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Shahd Abdelhameed 1742 10.

Noble Gases
What are Noble Gases?

All the elements in this group have fully


occupied outer shells.
They are the least chemically reactive
elements. The stable arrangement means that
the noble gases do not form chemical bonds
with each other or other elements.
The noble gases are in group 0 of the periodic
table.
They will not react with other atoms because they have
a full outer shell of electrons and no overall charge.
They are monatomic which means they exist as individual atoms.
They were once labeled group 0 in the periodic table because it was believed
they had a valence of zero, meaning their atoms cannot combine with those
of other elements to form compounds
The reactivity follows the order Ne < He < Ar < Kr < Xe < Rn.
Atoms which have lost or gained electrons to form ions will also
have a full outer shell of electrons but because they have a charge
they will form ionic bonds with other oppositely charged ions.
Ions and noble gases both have a full outer shell of electrons
and therefore can have the same electron structure.

Common properties

they
they
they
they

are non-metals
are very unreactive gases
are colourless
exist as single atoms (they are monatomic)

Chemical properties:

The noble gases are colorless, odorless, tasteless, and nonflammable under
standard conditions, and monotonic gases that have low chemical reactivity.

Physical properties:

Atomic mass, boiling point, increases down a group in the periodic table.
Down Group 0, interatomic forces INCREASE resulting in an increased melting
point, boiling point, and solubility.
The increase in density down the group is correlated with the increase in
atomic mass.
Because noble gases outer shells are full, they are extremely stable, tending
not to form chemical bonds and having a small tendency to gain or lose
electrons.

Shahd Abdelhameed 1742 10.4

All members of the noble gas group behave similarly.


All are monatomic gases under standard conditions.
Very low boiling and melting points compared with elements of other groups.

Boiling point
The noble gases all have low boiling points. This is a typical property of non-metals.
You can see from the graph that helium, at the top of group 0, has the lowest boiling
point in the group. The boiling points then increase as you go down the group.

Density
The density of a substance is a measure of how heavy it is for its size. You can see
from the graph that helium, at the top of group 0, has the lowest density in the
group. The densities then increase as you go down the group. Radon, at the bottom
of the group, is the densest gas known (1 g/dm3 = 0.001 g/cm3).

Shahd Abdelhameed 1742 10.4

The melting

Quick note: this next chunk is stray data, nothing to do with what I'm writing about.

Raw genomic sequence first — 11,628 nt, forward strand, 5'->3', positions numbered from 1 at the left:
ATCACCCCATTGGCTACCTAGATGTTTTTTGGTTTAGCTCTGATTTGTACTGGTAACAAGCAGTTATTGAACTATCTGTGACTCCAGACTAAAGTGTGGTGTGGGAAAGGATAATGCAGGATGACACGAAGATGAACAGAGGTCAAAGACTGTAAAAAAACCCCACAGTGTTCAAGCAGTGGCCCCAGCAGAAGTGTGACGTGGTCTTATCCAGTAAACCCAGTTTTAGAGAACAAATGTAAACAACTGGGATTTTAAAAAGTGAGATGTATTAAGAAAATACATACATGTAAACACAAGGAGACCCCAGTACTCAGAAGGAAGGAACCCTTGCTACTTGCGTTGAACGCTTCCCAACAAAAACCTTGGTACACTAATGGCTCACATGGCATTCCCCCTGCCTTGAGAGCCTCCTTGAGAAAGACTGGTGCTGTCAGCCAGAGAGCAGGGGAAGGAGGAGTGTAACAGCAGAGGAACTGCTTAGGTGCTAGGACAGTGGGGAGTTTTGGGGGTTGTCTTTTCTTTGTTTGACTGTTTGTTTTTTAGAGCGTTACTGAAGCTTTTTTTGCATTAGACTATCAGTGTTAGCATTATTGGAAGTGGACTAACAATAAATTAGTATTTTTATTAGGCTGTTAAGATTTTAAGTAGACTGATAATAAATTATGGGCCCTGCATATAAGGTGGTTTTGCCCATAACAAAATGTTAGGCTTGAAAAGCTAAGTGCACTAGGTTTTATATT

and boiling
points (physical properties) of a noble gas are close together, differing by less than
10 C (18 F) that is to say, they are liquids over only a small temperature range.
The noble gases have weak interatomic forces and consequently have very low
melting and boiling points. They are all monatomic gases under standard conditions,
including those with larger atomic masses than many other elements that
are solids under standard conditions.

Electron- Configuration:
The noble gas atoms, as do the atoms in most other groups on the periodic table,
increase steadily in atomic radius from one period to the next due to an increasing
number of electrons. The size of the atom is related to several properties. For
example, the ionization potential decreases with an increasing radius because
the valence electrons in the larger noble gases are farther away from
the nucleus and so are not held as tightly together by the atom. Noble gases have
the largest ionization potential among the elements of each period. This reflects the
stability of their electron configuration and points again to their relative lack of

chemical reactivity.

Shahd Abdelhameed 1742 10.4

Uses of Noble gasses


Noble
gas

Main use

Helium

Used in balloons and airships. It is much less dense than air, so


balloons filled with it float upwards.

(Helium
balloons)
Neon

Used in advertising signs, it glows when electricity is passed through


it. Different coloured neon lights can be made by coating the inside of
the glass tubing of the lights with other chemicals.

(Neon
tube)
Argon
(Blue light
bulb)
Krypton
(Laser eye
surgery)

Used in light bulbs. The very thin metal filament inside the bulb would
react with oxygen and burn away if the bulb were filled with air
instead of argon. Argon stops the filament burning away because it is
unreactive.
Used in lasers. Krypton lasers are used by surgeons to treat certain
eye problems and to remove birthmarks.

Shahd Abdelhameed 1742 10.4


Helium

It changes from a solid to a liquid at -272oC.

It changes from a liquid to a gas at -269 oC.

Helium gas is an unreactive (inert), colourless, and


odourless

Helium gas is used to surround the welding because it is unreactive so


oxygen cannot get to the hot metal to react with it

Neon
It changes from a solid to a liquid at -249oC.
It changes from a liquid to a gas at -246 oC.
Neon gas is an unreactive, colourless, and light.
Neon is a very common element in the universe but is fairly rare on the Earth
Neon or neon-helium gas lasers produce an intense beam of red light. They
are used in the bar code readers at supermarket checkouts.

Argon

It changes from a solid to a liquid at -189oC.

It changes from a liquid to a gas at -186 oC.

Argon is a colourless, odourless, non-flammable, non-reactive gas